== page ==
Progressive Punishment: Job Loss, Jail Growth and the Neoliberal Logic of Carceral Expansion

New York University Press
Judah Schept
peer-reviewed book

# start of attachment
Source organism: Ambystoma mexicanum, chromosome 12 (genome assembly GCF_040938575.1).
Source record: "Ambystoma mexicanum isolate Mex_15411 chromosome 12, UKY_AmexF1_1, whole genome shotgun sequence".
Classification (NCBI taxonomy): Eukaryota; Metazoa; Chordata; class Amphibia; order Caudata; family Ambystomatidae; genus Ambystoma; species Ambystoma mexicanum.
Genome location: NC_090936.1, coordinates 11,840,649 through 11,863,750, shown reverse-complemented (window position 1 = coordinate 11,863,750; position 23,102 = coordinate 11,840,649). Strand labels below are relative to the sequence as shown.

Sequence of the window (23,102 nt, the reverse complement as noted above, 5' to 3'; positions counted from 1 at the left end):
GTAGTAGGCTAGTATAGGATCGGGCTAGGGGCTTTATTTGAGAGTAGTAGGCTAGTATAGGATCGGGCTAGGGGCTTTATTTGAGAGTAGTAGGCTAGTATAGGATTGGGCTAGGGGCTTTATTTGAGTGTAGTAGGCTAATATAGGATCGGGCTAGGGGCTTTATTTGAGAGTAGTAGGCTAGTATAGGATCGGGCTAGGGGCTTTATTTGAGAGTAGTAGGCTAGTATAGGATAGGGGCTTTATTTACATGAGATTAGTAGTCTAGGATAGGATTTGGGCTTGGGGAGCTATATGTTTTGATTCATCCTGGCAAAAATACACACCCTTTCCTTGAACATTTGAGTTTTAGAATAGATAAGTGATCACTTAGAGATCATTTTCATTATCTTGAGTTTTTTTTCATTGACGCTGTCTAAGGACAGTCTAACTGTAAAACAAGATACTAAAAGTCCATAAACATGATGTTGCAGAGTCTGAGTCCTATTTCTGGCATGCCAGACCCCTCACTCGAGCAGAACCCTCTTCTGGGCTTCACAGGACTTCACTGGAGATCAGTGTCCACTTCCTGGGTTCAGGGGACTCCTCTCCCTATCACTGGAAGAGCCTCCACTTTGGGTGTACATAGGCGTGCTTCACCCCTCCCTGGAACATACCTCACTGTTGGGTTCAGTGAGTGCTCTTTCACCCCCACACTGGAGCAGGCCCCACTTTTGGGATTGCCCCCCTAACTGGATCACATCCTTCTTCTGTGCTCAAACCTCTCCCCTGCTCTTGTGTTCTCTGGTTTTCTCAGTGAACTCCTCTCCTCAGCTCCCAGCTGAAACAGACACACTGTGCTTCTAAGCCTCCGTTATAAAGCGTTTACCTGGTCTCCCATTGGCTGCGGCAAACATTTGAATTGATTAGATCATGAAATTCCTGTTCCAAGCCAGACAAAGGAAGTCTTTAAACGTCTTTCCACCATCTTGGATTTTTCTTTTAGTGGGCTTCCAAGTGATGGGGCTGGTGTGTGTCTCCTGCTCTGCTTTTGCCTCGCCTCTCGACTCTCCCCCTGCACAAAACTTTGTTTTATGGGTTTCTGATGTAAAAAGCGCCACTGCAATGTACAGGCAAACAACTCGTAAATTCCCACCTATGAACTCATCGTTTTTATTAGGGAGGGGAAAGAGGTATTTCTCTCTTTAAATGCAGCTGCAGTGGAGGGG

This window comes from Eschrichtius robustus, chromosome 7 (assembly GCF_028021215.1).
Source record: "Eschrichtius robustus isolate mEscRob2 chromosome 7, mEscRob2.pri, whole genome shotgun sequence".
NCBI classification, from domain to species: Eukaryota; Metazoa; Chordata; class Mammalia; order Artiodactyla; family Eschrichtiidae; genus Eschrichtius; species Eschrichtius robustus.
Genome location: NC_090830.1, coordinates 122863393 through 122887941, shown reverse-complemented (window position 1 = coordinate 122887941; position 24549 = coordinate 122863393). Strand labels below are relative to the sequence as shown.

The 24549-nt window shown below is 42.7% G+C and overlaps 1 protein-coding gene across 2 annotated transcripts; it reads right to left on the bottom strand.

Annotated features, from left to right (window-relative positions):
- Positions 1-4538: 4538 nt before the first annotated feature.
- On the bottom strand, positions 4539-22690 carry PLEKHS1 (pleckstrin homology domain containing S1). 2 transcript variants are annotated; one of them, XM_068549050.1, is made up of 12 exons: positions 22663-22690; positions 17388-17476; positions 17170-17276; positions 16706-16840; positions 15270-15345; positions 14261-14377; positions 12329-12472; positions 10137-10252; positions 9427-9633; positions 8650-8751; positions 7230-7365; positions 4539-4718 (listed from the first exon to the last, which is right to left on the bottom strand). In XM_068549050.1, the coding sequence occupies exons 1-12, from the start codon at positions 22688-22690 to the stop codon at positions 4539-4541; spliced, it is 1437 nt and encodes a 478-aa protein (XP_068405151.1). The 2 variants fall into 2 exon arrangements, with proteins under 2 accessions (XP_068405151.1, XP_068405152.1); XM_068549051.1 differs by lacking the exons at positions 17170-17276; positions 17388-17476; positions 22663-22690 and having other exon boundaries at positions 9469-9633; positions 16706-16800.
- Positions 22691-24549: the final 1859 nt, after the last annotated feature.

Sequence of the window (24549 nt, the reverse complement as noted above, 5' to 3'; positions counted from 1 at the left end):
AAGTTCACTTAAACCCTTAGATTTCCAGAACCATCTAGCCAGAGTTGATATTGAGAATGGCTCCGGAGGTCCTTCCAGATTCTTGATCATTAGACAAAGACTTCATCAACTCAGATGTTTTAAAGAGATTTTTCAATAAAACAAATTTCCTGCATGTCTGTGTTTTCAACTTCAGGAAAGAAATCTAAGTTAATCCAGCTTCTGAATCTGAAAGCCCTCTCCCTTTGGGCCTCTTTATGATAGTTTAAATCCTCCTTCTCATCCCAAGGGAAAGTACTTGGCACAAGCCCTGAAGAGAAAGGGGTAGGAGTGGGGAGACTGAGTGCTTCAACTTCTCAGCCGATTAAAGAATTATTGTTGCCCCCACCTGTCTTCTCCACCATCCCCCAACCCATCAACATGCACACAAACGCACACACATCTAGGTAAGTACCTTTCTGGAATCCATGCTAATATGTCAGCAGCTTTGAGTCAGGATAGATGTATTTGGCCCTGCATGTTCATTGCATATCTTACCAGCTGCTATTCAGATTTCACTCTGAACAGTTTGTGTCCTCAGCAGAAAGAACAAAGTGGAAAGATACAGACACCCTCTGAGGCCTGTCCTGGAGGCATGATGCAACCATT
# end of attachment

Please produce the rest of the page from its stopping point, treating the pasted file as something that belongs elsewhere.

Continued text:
Progressive Punishment is an ethnographic case study of carceral expansion in Bloomington, Indiana. The book focuses primarily on the logics, discourses, spatial dimensions, and historical context of a proposal for a “justice campus,” a complex of facilities that would have significantly expanded local criminal justice infrastructure and scope. In centering the discourses of therapeutic justice, rehabilitation, and social justice in its critique, this book considers the role of liberal benevolence in the politics of carceral expansion. The book also examines how the carceral was constituted beyond the institutional formations of incarceration through so-called alternative sanctions that, in fact, extended carceral logics and practices into the spheres of social service and education. The book uses the empirical material to think more historically and theoretically about the rise of the carceral state and the forces that constitute the conditions of its existence as well as those might constitute the conditions of its demise. The book concerns the roots and routes of carceral logics—their origins and their circulations—as they set the conditions for and animated continued growth in Bloomington and beyond. The book critically examines how neoliberal ideology naturalizes carceral expansion into the political common sense of communities reeling from crises of deindustrialization, urban decline, and the devolution of social welfare. In addition, the book chronicles community activists’ attempts to destabilize that common sense and shake the community’s reliance on incarceration. Bloomington is simultaneously the community under study in this book and a heuristic for a broader consideration of the logics underlying and animating the carceral state.

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